Are daily receipts being reconciled to the general ledger? If not, then develop a control requiring that this be done. Are new vendors vetted for appropriateness? If not, require procedures to ensure the propriety of new vendors. (My book, The Why and How of Auditing, provides lists of questions to ask by transaction cycle. You'll find it on Amazon.)
The risk assessment process naturally leads to the develop of appropriate controls. Once you know what can go wrong, you fix it by developing a control. This is the third element of COSO: control activities.
Control activities is the core component of internal controls. This is where the action is, where you develop your controls. The other four components of COSO (control environment, risk assessment, monitoring, and communication) support this central core. Examples of control activities include:
In risk assessment, we determine what could go wrong? Now we create a control to lessen the risk that the event could occur. For instance, with regard to cash, we might think, "cash balances could be incorrectly stated." Therefore, we implement a control--bank reconciliations--to ensure correctness.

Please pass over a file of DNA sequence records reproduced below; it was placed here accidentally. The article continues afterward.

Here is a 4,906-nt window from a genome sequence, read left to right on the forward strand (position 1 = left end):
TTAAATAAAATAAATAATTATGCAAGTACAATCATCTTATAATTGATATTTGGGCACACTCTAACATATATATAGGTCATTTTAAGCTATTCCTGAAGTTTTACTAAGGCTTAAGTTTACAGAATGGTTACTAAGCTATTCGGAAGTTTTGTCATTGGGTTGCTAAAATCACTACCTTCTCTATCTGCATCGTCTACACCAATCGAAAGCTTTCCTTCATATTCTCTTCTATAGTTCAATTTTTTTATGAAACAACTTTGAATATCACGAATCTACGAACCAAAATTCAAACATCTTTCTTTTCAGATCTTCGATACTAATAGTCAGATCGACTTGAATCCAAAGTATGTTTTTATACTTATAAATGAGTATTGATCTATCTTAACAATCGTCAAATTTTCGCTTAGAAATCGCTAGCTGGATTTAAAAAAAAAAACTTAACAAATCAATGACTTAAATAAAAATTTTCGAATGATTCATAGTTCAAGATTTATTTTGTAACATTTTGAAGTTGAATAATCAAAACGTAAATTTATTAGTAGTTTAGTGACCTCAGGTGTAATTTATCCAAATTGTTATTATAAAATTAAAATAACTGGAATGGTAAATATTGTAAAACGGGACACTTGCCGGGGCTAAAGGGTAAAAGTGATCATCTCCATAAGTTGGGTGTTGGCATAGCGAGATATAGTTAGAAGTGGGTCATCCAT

Separation of accounting duties is important in regard to control development. We'll discuss that area in more detail below.
Once controls are in place, you want to monitor them to ensure their use. What good is a control if it is not performed? An example of monitoring is having a supervisor inspect bank reconciliations to ensure that they were created (and that they are correct).
So, the idea here is you develop internal controls and then monitor them. Why? To ensure the control is in use and that it is performed correctly.
Next, document the accounting system and controls to make them understandable.
In the fifth COSO element, we are documenting the internal control system. You can document the controls in several different ways including:
Which is best? That depends on the complexity of your system. Small organizations can use simple memos. Large entities should create formal manuals.
What is the goal? To make sure everyone understands how controls work and the reason for their existence.
In many organizations (especially smaller ones), controls are never written down. They are passed down. What do I mean? When a new accountant is hired, he or she is told what to do. Often there is no manual explaining procedures and controls. These oral instructions may not explain why internal controls are performed or how they interact with other parts of the accounting system. Consequently, new employees blindly follow oral instructions without understanding their importance. Worse yet, some don't perform the controls at all.